About this Research Topic
Development of renewable energy technologies with the aim to harness and utilize abundant resources and to lower the reliance of energy and chemical industries on fossil fuels is one of the major contemporary scientific challenges. This includes electricity or solar-driven conversion of water, CO2, N2, biomass and synthetic polymer wastes into fuels and value-added chemicals. Designing new catalytic and light-harvesting materials to drive these energy-demanding reactions lies at the nexus of renewable energy research. While molecular systems are appealing due to their synthetic tunability, scope for iterative improvement and suitability for spectroscopic and mechanistic studies; the robustness and recyclability of heterogeneous materials make them attractive for application in practical devices. Modular porous nanostructures and materials, in which molecular linkers are used as building blocks, represent a versatile platform that combines the benefits of molecular systems and solid-state materials for application in the field of catalysis related to renewable energy.
Heterogenization of molecular species, including catalysts and photosensitizing dyes, within nanostructured materials is an effective strategy to improve atom-efficiency of the catalysis, stabilize the molecules during turnovers and allow recycling of the materials. Porous materials, such as metal-organic frameworks (MOFs), covalent organic frameworks (COFs), covalent triazine frameworks (CTFs), porous organic polymers (POPs), zeolites and mesoporous metal-oxides, provide ideal scaffolds for accommodating molecular catalysts and dyes due to their large internal surface area that allows high loading of molecular species while enabling accessibility to reactants. In addition to direct immobilization of the molecular species on porous support via covalent or non-covalent means, catalysts and photosensitizers can also be used as molecular linkers to construct MOFs and COFs. Notably, the latter approach offers precise control over spatial orientation of the active units, which is advantageous for tuning charge-transfer and/or energy transfer during electrocatalytic or photocatalytic applications. Metal-organic coordination cages (MOCs) can be considered as miniature version of MOFs, which contain similar building blocks but only few discrete pores and thus, higher solubility. While these porous materials represent a promising class of materials with large untapped potential towards application in artificial photosynthesis, their successful implementation in practical devices require better understanding of several factors including their charge-transfer properties, effect of pore engineering on catalysis, semiconducting behavior and diffusion of substrates/products through the pores.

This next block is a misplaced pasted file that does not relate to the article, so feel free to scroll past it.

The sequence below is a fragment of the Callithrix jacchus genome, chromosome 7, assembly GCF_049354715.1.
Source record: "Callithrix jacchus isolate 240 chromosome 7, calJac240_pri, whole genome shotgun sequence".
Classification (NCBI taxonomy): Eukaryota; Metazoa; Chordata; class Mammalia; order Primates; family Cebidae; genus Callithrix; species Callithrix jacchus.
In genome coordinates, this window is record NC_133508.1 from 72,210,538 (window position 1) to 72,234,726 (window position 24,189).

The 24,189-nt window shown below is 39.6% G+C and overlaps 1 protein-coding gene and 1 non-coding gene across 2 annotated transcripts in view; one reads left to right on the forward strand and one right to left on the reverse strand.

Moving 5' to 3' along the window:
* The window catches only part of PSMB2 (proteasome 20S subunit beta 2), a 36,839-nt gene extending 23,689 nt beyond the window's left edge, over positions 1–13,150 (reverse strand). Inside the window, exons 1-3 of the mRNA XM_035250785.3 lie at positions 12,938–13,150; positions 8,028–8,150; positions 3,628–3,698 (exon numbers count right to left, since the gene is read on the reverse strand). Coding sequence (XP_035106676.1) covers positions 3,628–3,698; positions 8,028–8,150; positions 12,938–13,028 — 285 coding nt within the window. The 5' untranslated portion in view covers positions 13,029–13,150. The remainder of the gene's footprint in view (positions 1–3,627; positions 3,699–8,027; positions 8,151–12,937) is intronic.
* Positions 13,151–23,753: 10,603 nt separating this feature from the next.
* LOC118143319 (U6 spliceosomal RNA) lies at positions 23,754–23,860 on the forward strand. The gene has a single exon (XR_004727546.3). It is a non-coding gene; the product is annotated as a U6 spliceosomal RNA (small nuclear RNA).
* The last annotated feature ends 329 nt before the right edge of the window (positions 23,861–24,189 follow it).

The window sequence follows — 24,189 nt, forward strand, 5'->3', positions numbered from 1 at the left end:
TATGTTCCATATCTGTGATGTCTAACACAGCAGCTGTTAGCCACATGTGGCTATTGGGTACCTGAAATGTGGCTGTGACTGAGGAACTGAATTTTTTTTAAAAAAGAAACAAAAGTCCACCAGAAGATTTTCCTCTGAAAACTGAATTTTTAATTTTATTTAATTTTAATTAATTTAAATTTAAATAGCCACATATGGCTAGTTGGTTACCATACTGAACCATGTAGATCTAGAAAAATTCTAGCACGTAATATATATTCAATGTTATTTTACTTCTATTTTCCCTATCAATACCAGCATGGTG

The Research Topic welcomes contributions focused on the utilization of porous materials or discrete molecular cages for electrochemical or photochemical applications toward fuel and chemical synthesis. Potential topics include, but are not limited to:
• Design and synthesis of novel porous materials and discrete cages
• Design of novel semiconducting POPs towards their photocatalytic applications
• Design of novel conductive porous materials and related electrochemical studies
• Proof-of-concept functional studies on the performance in proton reduction, carbon-based fuel production, water oxidation, chemical energy conversion
• Catalyst incorporation either as building block or guest
• Experimental and theoretical studies on mechanistic aspects of novel porous materials and discrete cages
• Host-guest energy- and electron transfer studies
Keywords: Renewable energy, Porous polymers, Metal-organic frameworks, Covalent organic frameworks, design and synthesis
Important Note: All contributions to this Research Topic must be within the scope of the section and journal to which they are submitted, as defined in their mission statements. Frontiers reserves the right to guide an out-of-scope manuscript to a more suitable section or journal at any stage of peer review.